I used to work in unloading ships in Alaska when I was young or I worked as a gardener in upstate New York for a while and working alone in strange places, very, very often lines from poems would just float into my head and I would make up tunes for them, I would make songs for them and I would sing them out loud to my own little tunes. Well, that’s a way of carrying the art and making it your own.
I’ve known a Scottish immigrant with the equivalent of a grade eight education who had hundreds of Scottish poems by heart, a man who moved to America at the age of 42 and died at the age of 84 in Cleveland, Ohio. Whenever – in his eighties, when he used the word home, he meant Scotland, he didn’t mean Cleveland. Well, poetry was his country, his home that he carried with him. They weren’t always great poems. Sometimes they were poems from tea towels in his mother’s house or silly little ditties or children’s poems, sometimes they were Bobbie Burns' poems, but this was a way of carrying his culture, carrying his language.
It’s utterly portable, and that’s an important aspect of the art. It’s something you can carry in your head, you can carry in your heart, and it comes in handy. It’s not just that a poem might speak to a specific occasion, but it’s also that sometimes just being able to say beautiful words, to put beautiful words together, is a way of moving through time and living your life and holding onto your life more valuably.
Professor David Mason, thank you for your beautiful words.
Before I let you go out of the studio, sitting here on our desk here is a book by yourself, David Mason, ‘The Sound’.
Yeah. Well, this is a new and selected poems. This represents from my point of view perhaps the best work I’ve done in shorter forms over the last 40 years. The book of mine that’s best known in America is actually a novel in verse called ‘Ludlow’, a historical novel, but these are generally shorter poems. There’s one long narrative poem in the book and a few shorter narrative poems, but on the whole, these are lyric poems.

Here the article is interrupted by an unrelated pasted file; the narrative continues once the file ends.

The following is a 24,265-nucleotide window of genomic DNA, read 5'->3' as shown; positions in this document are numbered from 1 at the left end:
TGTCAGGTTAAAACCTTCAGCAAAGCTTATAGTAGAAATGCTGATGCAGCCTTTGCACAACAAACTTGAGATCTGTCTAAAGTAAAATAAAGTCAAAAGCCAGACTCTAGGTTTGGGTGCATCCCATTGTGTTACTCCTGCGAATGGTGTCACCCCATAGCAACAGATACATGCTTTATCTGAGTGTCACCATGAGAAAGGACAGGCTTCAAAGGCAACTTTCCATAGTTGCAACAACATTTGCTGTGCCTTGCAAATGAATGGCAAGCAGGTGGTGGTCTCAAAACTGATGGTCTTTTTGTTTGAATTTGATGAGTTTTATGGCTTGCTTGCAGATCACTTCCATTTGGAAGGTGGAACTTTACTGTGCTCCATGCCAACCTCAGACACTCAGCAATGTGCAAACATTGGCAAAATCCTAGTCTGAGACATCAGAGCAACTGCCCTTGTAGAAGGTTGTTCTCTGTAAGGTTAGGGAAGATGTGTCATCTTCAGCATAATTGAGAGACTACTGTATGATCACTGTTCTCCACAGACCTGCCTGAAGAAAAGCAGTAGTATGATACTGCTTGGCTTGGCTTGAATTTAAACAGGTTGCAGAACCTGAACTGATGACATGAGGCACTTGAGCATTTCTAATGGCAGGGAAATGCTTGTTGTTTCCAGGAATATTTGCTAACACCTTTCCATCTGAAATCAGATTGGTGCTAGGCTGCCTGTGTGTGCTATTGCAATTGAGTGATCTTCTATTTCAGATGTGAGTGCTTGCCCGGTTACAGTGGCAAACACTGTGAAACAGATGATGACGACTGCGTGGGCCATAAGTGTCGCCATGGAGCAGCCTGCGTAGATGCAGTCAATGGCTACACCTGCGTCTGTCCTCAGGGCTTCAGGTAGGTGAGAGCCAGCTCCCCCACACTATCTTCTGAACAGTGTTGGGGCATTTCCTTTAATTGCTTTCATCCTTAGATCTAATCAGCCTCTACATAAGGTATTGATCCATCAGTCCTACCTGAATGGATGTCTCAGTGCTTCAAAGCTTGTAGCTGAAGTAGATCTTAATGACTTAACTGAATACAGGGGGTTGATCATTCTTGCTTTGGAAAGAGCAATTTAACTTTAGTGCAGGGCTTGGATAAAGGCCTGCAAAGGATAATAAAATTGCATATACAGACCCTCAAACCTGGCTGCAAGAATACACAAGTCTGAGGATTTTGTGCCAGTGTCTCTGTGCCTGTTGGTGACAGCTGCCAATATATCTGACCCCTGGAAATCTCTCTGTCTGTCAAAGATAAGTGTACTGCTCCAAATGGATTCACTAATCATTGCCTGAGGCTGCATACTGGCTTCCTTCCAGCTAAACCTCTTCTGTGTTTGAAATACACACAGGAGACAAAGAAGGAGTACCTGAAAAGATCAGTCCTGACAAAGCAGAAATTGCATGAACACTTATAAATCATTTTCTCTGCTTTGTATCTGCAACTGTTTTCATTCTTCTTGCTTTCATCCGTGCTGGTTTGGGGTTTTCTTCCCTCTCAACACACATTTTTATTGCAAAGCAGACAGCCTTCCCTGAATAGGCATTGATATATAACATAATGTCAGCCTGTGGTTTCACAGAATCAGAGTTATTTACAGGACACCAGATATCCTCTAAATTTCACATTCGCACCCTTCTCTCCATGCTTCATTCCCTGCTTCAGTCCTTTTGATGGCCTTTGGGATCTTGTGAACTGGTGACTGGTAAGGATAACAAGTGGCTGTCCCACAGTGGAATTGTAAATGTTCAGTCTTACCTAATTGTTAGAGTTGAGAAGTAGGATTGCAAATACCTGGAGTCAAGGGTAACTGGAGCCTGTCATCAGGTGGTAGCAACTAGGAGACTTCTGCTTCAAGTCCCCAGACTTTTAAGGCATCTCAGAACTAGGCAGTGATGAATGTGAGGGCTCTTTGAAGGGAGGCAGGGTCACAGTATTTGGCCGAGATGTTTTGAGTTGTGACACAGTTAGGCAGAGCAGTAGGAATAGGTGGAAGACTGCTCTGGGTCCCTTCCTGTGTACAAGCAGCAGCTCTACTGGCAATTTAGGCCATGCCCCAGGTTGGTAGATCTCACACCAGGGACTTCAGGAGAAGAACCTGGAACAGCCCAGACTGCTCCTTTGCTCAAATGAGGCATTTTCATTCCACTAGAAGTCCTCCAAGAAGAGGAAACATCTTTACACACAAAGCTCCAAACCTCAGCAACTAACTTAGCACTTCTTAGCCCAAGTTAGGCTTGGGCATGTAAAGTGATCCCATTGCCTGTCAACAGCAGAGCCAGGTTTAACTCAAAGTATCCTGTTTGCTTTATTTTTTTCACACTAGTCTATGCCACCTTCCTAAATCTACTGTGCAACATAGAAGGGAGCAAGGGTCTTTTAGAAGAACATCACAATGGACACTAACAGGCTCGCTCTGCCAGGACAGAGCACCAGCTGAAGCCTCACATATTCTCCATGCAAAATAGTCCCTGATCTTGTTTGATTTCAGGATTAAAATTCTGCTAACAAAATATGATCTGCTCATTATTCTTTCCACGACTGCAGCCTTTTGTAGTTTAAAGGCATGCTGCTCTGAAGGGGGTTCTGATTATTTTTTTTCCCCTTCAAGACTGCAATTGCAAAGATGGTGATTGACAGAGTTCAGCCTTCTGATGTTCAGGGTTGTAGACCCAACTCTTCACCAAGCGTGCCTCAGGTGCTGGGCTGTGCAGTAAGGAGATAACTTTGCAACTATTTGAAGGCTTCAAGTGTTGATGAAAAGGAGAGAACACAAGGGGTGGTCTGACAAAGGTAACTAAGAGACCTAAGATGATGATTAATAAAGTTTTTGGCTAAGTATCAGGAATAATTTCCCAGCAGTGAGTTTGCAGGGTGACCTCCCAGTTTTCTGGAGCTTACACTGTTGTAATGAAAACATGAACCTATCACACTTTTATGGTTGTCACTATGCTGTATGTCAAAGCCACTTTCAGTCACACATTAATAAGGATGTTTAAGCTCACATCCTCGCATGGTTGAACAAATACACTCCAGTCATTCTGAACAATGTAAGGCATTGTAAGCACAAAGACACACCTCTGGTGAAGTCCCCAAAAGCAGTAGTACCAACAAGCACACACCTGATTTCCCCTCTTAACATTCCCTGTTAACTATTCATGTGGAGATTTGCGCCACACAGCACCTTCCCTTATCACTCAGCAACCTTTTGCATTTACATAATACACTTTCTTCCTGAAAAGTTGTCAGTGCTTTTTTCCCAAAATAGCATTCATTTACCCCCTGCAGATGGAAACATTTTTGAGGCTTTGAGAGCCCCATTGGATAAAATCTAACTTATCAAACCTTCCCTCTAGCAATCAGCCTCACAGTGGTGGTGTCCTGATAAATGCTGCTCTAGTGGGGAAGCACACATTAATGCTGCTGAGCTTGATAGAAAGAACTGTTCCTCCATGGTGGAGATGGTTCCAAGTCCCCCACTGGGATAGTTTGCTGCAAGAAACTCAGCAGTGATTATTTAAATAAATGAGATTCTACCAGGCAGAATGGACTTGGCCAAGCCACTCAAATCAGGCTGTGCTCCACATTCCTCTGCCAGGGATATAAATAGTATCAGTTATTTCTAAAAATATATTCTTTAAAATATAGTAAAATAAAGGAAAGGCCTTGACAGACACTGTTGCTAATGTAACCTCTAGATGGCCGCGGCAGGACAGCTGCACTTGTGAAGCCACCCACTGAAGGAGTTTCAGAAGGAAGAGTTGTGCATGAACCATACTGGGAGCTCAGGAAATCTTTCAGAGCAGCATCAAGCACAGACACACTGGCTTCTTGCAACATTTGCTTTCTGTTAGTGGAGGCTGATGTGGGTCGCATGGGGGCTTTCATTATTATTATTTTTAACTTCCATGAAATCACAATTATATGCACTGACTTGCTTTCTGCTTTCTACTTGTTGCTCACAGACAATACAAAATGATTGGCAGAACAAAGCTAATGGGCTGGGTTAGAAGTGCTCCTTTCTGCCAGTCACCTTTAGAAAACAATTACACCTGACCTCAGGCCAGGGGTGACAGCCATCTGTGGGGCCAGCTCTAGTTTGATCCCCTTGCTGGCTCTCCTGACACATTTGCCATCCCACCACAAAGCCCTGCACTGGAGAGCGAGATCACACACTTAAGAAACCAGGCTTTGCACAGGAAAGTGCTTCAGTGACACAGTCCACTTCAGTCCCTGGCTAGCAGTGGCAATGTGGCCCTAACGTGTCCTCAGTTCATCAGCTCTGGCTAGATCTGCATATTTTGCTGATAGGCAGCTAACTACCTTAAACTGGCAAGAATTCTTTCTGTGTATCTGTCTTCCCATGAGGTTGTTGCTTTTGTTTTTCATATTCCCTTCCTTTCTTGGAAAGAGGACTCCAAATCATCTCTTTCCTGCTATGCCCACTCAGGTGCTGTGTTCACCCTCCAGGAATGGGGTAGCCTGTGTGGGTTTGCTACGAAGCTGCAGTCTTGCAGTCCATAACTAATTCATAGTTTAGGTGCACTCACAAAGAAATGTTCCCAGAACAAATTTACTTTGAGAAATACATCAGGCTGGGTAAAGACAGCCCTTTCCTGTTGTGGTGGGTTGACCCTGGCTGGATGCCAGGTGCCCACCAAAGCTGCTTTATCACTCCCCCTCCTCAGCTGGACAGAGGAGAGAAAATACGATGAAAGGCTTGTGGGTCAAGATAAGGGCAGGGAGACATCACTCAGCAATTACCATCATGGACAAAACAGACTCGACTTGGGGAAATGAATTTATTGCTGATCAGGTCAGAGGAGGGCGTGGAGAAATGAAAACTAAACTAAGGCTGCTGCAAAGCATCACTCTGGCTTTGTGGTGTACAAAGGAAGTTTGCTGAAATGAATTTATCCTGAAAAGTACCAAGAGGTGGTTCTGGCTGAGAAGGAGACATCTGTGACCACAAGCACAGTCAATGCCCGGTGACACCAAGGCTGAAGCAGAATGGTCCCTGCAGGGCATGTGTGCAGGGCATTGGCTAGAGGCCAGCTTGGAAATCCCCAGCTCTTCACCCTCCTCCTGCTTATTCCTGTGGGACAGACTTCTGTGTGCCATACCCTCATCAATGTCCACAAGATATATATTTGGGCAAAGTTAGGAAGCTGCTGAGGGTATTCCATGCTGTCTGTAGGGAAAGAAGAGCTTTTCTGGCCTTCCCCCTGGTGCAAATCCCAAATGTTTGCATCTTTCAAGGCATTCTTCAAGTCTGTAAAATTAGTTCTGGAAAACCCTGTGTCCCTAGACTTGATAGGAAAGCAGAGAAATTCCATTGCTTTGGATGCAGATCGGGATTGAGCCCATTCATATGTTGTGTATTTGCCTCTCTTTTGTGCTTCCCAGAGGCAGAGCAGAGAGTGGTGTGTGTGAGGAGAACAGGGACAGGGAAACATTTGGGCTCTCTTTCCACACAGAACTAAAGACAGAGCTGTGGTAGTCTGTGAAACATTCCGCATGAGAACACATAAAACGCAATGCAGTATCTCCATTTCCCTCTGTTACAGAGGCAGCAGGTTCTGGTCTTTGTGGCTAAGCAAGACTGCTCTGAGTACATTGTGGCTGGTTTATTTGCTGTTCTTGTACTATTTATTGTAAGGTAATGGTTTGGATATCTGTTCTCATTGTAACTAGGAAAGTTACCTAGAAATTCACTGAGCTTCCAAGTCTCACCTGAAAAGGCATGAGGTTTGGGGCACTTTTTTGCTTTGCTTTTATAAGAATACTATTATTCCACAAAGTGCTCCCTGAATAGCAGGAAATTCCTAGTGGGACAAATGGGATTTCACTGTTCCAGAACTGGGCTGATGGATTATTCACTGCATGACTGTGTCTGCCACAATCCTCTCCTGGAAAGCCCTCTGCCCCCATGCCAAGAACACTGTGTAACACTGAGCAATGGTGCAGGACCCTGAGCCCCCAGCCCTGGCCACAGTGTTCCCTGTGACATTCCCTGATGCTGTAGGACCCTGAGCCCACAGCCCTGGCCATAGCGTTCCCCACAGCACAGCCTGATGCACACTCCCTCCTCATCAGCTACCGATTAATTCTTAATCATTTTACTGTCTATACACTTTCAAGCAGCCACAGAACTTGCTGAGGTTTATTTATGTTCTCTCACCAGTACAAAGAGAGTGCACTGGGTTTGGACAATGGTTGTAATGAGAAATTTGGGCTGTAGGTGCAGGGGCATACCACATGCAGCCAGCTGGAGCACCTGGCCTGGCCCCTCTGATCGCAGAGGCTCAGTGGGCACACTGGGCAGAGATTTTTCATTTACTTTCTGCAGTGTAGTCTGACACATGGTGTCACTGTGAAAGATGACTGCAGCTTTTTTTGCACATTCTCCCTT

‘The Sound’ is the title of one of the poems. It refers of course to the Puget Sound, where I grew up, but the sound is also what Robert Frost called "the gold in the ore". The sound is this kind of feeling one has when one works in the medium of words that one is pursuing a sound, one is hoping to make a sound that matches the sound you’ve always loved all your life. It’s a way of coming to the art through music, through the auditory imagination.
Will you leave us with a poem from ‘The Sound’?
Sure. I’ll tell you what, I’ll give you a little love poem for my wife. This is a poem called ‘The Soul Fox’.
I wrote this poem in Colorado. She had just seen a fox out the back window of our cabin one October evening with snow on the ground and she was grieving, missing Australia, and grieving other things about being in America. So I wrote her this poem:
My love, the fox is in the yard
The snow will bear its print a while, then melt and go
But we who saw his way of finding out, his night of seeking
Know what we have seen and are the better for it
Let the white page bear the mark
Then melt with joy upon the dark
Beautiful. Thank you so much, Professor David Mason.
Thank you, Andi, it’s been a pleasure.
Thanks to Professor David Mason, and his wife Chrissy. And thanks to our reporter Dr Andi Horvath.
Eavesdrop on Experts - stories of inspiration and insights - was made possible by the University of Melbourne. This episode was recorded on September 17, 2018.
You’ll find a full transcript on the Pursuit website.
Audio engineering by me, Chris Hatzis. Co-production - Dr Andi Horvath and Silvi Vann-Wall.
Eavesdrop on Experts is licensed under Creative Commons, Copyright 2018, the University of Melbourne.
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“Just being able to say beautiful words, to put beautiful words together, is a way of moving through time and living your life and holding onto your life more valuably.”
Professor David Mason, former Poet Laureate of Colorado, on why poetry is so ubiquitous and important.
Episode recorded: September 17, 2018
Interviewer: Dr Andi Horvath
Producer and editor: Chris Hatzis
Co-production: Dr Andi Horvath and Silvi Vann-Wall
Banner image: Taylor Ann Wright